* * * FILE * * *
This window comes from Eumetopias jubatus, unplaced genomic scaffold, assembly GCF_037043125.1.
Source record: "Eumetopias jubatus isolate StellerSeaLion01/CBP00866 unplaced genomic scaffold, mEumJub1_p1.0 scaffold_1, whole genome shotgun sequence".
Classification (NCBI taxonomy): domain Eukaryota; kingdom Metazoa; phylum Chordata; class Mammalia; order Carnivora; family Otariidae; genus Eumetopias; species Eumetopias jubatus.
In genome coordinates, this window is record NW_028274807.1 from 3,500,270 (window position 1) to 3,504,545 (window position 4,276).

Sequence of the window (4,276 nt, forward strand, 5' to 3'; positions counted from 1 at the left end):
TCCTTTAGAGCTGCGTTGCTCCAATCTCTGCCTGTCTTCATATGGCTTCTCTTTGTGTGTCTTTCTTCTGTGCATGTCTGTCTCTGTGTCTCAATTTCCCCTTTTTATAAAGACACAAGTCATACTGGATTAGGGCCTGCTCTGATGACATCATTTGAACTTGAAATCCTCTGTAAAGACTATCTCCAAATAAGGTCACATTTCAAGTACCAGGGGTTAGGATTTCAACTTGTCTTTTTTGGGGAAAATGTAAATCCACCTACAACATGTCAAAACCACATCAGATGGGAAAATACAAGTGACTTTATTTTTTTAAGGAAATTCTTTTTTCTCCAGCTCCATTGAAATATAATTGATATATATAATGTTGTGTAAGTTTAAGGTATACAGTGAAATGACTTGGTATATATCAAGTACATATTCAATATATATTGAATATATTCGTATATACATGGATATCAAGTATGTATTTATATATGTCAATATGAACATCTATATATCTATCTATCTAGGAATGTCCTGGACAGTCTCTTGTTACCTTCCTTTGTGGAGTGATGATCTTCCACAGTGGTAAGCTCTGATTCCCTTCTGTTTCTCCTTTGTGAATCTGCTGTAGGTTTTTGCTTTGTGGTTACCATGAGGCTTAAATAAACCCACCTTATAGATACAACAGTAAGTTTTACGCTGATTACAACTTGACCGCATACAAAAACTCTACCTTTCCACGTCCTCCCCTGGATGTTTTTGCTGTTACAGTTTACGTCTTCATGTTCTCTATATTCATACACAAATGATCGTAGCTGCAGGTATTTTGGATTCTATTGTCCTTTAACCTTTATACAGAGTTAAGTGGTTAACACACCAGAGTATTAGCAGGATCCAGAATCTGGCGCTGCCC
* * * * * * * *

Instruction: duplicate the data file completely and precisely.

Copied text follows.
This window comes from Eumetopias jubatus, unplaced genomic scaffold, assembly GCF_037043125.1.
Source record: "Eumetopias jubatus isolate StellerSeaLion01/CBP00866 unplaced genomic scaffold, mEumJub1_p1.0 scaffold_1, whole genome shotgun sequence".
Classification (NCBI taxonomy): domain Eukaryota; kingdom Metazoa; phylum Chordata; class Mammalia; order Carnivora; family Otariidae; genus Eumetopias; species Eumetopias jubatus.
In genome coordinates, this window is record NW_028274807.1 from 3,500,270 (window position 1) to 3,504,545 (window position 4,276).

Sequence of the window (4,276 nt, forward strand, 5' to 3'; positions counted from 1 at the left end):
TCCTTTAGAGCTGCGTTGCTCCAATCTCTGCCTGTCTTCATATGGCTTCTCTTTGTGTGTCTTTCTTCTGTGCATGTCTGTCTCTGTGTCTCAATTTCCCCTTTTTATAAAGACACAAGTCATACTGGATTAGGGCCTGCTCTGATGACATCATTTGAACTTGAAATCCTCTGTAAAGACTATCTCCAAATAAGGTCACATTTCAAGTACCAGGGGTTAGGATTTCAACTTGTCTTTTTTGGGGAAAATGTAAATCCACCTACAACATGTCAAAACCACATCAGATGGGAAAATACAAGTGACTTTATTTTTTTAAGGAAATTCTTTTTTCTCCAGCTCCATTGAAATATAATTGATATATATAATGTTGTGTAAGTTTAAGGTATACAGTGAAATGACTTGGTATATATCAAGTACATATTCAATATATATTGAATATATTCGTATATACATGGATATCAAGTATGTATTTATATATGTCAATATGAACATCTATATATCTATCTATCTAGGAATGTCCTGGACAGTCTCTTGTTACCTTCCTTTGTGGAGTGATGATCTTCCACAGTGGTAAGCTCTGATTCCCTTCTGTTTCTCCTTTGTGAATCTGCTGTAGGTTTTTGCTTTGTGGTTACCATGAGGCTTAAATAAACCCACCTTATAGATACAACAGTAAGTTTTACGCTGATTACAACTTGACCGCATACAAAAACTCTACCTTTCCACGTCCTCCCCTGGATGTTTTTGCTGTTACAGTTTACGTCTTCATGTTCTCTATATTCATACACAAATGATCGTAGCTGCAGGTATTTTGGATTCTATTGTCCTTTAACCTTTATACAGAGTTAAGTGGTTAACACACCAGAGTATTAGCAGGATCCAGAATCTGGCGCTGCCC